Written August 2012

East Highlands

After my June 2012 trip to Scotland, I planned to head up for a second trip to finish off 23 Munros in the East Highlands around the village of Braemar. This would be a two week trip, restocking food supplies at the Co-Op in Ballater at the end of the first week (the Braemar Co-Op had only basic supplies due to refurbishment work).

The first week would be mostly concentrated on the East Mounth plateau, with a quick foray onto the west side of Glen Shee at the start, and a finish over Mount Keen, the most easterly Munro, at the end.

The second week would tackle six Munros that I'd missed on previous trips to the area. The group around Beinn Iutharn Mhòr I'd approached from Glen Tilt in April 2006, but had to retreat due to a combination of cold weather and inadequate kit. The finest approach to this area is a long track up the beautiful, remote Glen Ey, which would more ascetically pleasing than the quicker cross-country option from Glen Shee.

The two Munros I'd omitted from my 2005 trip to the Cairngorms, would make a fine end to the trip through the Larig Ghru pass, passing amongst beautiful stands of native Scots pine at the beginning and end. I hoped that allowing six days to cover these remaining Munros would help recapture the relaxed character of my first Cairngorms trip, and so make a silk purse out of a sow's ear!

In June and July 2012 a trough of low pressure settled on Britain and refused to shift. Storms and flooding caused chaos all across the country. All I could do was prepare kit for the next trip and keep an eye out for improvements in the forecast. Towards the end of July the forecast suggested a "subtle shift" in the outlook, from heavy rain to scattered showers, with better conditions in the east rather than the west.

This looked to be the only good weather window before the stalking season commenced, so my decision to go came quickly. With such short notice there was no space available on the sleeper train or sleeper bus, so I decided to travel up on a basic night bus.

Thursday 19th July 2012

I took a National Express coach from Southampton leaving at 12:30pm and arriving at London Victoria at 14:50. The cost was just £7.50 for a non-transferrable "Fun Fare".

I had a few hours in London before the Glasgow bus departed, so bought some chips from a nearby takeaway as an early dinner. The Megabus set off at 5pm and was due to arrive in Glasgow at 2:25am, costing just £15. The bus was in a shabby state, with worn and faded seat covers and a strong odour of urine wafting from the back of the bus.

A Muslim chap sat down next to me, headed for Manchester, and we chatted for most of the way. He was working as a Bangladeshi translator in law courts, so often had to travel to different cities. After an hour or so, we got stuck in slow-moving traffic due to an accident on the motorway.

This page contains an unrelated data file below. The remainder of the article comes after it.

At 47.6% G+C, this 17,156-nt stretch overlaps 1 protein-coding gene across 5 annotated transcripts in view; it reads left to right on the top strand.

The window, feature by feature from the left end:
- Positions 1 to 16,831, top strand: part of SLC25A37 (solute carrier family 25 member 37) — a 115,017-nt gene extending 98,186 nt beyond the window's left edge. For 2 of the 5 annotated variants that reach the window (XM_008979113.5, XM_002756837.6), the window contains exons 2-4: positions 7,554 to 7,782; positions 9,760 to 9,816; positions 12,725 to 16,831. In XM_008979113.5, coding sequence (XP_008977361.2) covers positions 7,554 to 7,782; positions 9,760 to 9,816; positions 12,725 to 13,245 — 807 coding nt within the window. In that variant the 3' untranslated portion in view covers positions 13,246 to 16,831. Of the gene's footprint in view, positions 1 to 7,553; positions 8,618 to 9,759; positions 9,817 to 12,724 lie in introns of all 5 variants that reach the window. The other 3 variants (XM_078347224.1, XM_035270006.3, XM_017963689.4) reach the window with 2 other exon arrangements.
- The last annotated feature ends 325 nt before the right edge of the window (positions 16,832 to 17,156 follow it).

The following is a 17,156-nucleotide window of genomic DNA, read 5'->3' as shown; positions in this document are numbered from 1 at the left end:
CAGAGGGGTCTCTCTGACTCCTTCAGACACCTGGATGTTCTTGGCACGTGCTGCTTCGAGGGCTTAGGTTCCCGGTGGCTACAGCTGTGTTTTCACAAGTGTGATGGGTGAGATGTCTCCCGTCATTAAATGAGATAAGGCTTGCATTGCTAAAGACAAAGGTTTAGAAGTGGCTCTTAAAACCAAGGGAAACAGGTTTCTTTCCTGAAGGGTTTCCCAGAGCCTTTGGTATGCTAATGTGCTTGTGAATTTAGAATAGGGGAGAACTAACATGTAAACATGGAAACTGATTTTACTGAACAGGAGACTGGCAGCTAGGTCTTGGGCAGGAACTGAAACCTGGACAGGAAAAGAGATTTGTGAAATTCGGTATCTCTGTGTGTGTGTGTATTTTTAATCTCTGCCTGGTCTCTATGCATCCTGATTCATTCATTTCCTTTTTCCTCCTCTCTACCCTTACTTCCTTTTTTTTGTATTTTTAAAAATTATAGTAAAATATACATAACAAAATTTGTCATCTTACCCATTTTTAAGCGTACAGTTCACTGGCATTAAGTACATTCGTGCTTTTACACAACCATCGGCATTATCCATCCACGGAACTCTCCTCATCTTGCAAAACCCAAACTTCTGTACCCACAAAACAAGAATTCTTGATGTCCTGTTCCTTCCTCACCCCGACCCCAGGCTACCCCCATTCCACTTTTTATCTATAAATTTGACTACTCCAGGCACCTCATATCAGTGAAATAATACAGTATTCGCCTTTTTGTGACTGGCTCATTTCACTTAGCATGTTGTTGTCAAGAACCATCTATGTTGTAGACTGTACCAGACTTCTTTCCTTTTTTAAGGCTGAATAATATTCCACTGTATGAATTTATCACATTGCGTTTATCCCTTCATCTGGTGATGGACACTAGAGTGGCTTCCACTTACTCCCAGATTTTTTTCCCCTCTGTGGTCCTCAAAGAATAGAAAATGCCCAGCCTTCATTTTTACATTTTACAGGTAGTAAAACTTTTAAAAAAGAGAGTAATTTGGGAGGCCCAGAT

Once past the accident, we stopped into motorway services to change drivers. The new driver sent everybody off for a ten minute break, while she dealt with the toilet. After more than twenty minutes not everyone was back, and since the bus also had an empty fuel tank, she drove the bus around to the filling station, which soon brought back the stragglers.

After just five minutes back on the motorway, the new driver pulled off and announced that the indicators weren't working, so it wasn't safe to continue ("I wondered why people weren't letting me out!"). She contacted the Megabus control centre, who initially took her through the troubleshooting menus on the on-board computer, and when this didn't work they agreed to send out an engineer, and put a replacement bus on standby. A couple of passengers helpfully went outside in the rain to give status updates on the indicators.

Time was ticking away, and I was concerned that I would miss my connection at 3:40am in Glasgow, so I put my predicament to the new driver. She was initially firm: "Megabus don't do connecting services", but I protested that in the middle of the night I would have no way of arranging an alternative. She agreed to contact the control centre, and came back five minutes later saying that the bus would wait a short time for me, and if I missed it, there would be a place booked for me on the next bus to Aberdeen at 7:40am.

The bus trundled through various cities in the north, changing drivers in Bolton. After Carlisle, the motorway was quiet and we made good time. Although I was tired, it was impossible not to keep an eye on the clock, worrying if I would make the connection. I asked the new driver for an ETA, and he said it would be touch-and-go whether I would make the connection. His phone was broken, so he couldn't make them aware of our progress.

We pulled into Glasgow Buchannan bus station literally as the last passenger was getting on the Aberdeen coach. I quickly grabbed my luggage from the hold, and hurried onto the new bus. It was a huge relief to make this connection, as I wouldn't have wanted to hang around for three hours until the next bus. As it turned out, the delay had meant I didn't need to hang around in Glasgow at all!

On reflection the London-Glasgow trip would have been much smoother had Megabus laid on a bus that was properly serviced prior to departure on such a long journey. The lady coach driver dealt with the problems calmly and with impressive professionalism.

Friday 20th July 2012

The Aberdeen coach was due to arrive at 6:40am (cost £13), so I was able to catch up on a few hours sleep. This was a much newer and better presented coach than the previous one, with hardly any passengers. On arrival in Aberdeen it was rather cold and I hurried inside the adjacent Union Square shopping centre. This was very plush (posh toilets) and I hung around for a cup of tea when the Costa opened at 7am.